At the center of the weekend, wearing flashy suits and various fedoras, stood Bikram Choudhury, the animating force behind the competitive yoga circuit. Here’s a man who’s copyrighted his style of yoga (26 postures, repeated twice, in a room heated to 105 degrees Fahrenheit), sends cease-and-desist letters to those who dare flout the copyright, and, in interviews, summarily dismisses all other forms of American yoga while also bragging about his love for McDonald’s and his large fleet of self-restored Rolls-Royces. He once famously told Business 2.0 magazine that his yoga was the “only yoga.” When asked why, he said it was because he has “balls like atom bombs, two of them, 100 megatons each. Nobody fucks with me.” Not surprisingly, other yoga circles view him and his particular craft with everything from mildly dismissive amusement to a disdain coming close to disgust.

Continuing on to the competition itself:

When I returned the next morning, the room had been transformed into a legitimate athletic stage, with no evidence of the previous night’s variety-show nuttiness save a few stray red balloons in the rafters. Everything ran with precision and efficiency. The video and audio were of professional quality and the emcee had a classy, sonorous voice. Most impressively, the competitors, judged under strict and consistent standards, continually wafted into beautiful and magnificent yoga postures.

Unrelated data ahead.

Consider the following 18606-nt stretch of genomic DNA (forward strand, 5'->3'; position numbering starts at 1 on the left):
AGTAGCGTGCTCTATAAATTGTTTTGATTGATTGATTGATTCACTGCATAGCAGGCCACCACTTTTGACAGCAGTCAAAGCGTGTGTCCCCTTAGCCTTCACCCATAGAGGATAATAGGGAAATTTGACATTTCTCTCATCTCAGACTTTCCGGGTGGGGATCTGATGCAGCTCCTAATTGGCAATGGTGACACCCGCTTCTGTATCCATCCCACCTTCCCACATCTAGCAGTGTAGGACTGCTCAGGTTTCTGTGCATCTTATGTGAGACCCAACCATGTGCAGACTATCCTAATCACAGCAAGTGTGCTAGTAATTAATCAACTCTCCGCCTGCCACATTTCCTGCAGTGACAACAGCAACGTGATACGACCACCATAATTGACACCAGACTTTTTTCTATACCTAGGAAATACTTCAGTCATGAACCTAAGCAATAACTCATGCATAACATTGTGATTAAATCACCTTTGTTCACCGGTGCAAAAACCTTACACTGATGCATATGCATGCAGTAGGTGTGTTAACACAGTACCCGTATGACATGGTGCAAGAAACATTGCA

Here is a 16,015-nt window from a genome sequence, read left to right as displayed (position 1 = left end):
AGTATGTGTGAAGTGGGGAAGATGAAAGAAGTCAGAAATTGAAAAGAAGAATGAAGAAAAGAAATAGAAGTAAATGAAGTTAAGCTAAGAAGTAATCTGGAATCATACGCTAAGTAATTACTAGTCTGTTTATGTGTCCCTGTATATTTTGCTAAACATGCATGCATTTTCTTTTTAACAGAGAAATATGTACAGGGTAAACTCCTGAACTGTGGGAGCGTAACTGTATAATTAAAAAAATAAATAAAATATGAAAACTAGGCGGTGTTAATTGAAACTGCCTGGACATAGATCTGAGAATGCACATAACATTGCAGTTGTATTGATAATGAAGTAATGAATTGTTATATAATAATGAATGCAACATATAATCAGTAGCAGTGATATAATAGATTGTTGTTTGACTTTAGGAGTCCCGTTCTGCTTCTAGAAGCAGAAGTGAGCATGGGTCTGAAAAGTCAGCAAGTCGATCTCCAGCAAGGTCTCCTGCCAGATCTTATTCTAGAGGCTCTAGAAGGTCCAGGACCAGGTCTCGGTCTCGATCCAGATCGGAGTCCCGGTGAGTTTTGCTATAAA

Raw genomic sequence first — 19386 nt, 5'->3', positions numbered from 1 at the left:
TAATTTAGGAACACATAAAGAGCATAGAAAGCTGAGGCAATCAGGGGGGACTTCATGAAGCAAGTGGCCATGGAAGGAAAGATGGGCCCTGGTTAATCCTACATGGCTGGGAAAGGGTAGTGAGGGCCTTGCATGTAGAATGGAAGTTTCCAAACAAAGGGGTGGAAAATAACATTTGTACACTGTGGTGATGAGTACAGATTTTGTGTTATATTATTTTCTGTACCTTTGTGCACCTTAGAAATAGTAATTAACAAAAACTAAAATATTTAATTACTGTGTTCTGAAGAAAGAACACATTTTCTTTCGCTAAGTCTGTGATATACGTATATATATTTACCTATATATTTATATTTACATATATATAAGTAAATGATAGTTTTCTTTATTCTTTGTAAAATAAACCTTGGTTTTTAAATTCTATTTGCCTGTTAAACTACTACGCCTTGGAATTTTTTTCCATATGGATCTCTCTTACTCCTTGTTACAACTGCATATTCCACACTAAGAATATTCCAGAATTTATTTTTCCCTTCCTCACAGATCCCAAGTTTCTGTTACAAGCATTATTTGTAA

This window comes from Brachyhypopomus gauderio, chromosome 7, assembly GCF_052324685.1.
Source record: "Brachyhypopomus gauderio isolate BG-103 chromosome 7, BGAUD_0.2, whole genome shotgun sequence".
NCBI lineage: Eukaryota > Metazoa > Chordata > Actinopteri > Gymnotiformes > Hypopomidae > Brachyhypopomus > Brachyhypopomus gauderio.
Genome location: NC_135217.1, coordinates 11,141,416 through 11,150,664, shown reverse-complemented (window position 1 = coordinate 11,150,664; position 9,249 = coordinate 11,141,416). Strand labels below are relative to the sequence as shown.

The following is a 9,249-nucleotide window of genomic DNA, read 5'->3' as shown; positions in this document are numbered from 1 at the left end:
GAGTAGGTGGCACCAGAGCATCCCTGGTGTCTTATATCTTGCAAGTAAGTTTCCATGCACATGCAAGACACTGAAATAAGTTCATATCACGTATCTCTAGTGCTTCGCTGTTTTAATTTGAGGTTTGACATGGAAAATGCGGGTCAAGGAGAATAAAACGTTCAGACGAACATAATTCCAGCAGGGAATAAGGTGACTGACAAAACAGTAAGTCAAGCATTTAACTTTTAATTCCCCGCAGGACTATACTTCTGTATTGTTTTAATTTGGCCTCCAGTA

I should add that in the display case next to the one containing the mermaid corkscrew, there’s a collection of various non-corkscrew wine openers, mostly gas and or air pump numbers. A casual glance, however, could easily lead one to an entirely different set of conclusions. Was I at the Culinary Institute of America or Good Vibrations?

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A Wedding Reception, and Everyone’s Invited

I don’t usually post about wine events, but I thought this was pretty cool. Cav Wine Bar & Kitchen here in San Francisco will host a reception beginning at 12 noon tomorrow for all the June 17th newlyweds married at nearby City Hall (map), as well as any well-wisher who wants to stop by and toast to marriage equality.

*The California Supreme Court voted in May to overturn the state’s ban on same-sex marriage. Today’s Chronicle has a lead story describing the long road to this moment, as well as what lies ahead. Link here.

Tomorrow’s event is co-sponsored by Heidsieck & Co. Monopole Champagne, and Cav will donate 10 percent of all June retail sales of this Champagne to Equality California. Here’s the official announcement from the folks over at Cav:

CAV Wine Bar & Kitchen

Summer of Love Redux Party

Hosted by CAV Wine Bar & Kitchen, Pamela S. Busch, Debbie Chaw, Michael Costa, Rhett Currier, Marla Jurosek and Kirk Salanga

Co-sponsored by Heidsieck & Co Monopole Champagne

Tuesday, June 17, 2008

Whether or not you tie the knot, please join our Summer of Love Redux celebrating the first day of legalized same sex marriages in California. Everyone is welcome. The festivities begin at noon, when we will open, and will last throughout the day and into the evening. DJ Kid Gorgeous is going to get the party going at 8 pm. Ten percent of the proceeds from this celebration will go to Equality California, www.eqca.org.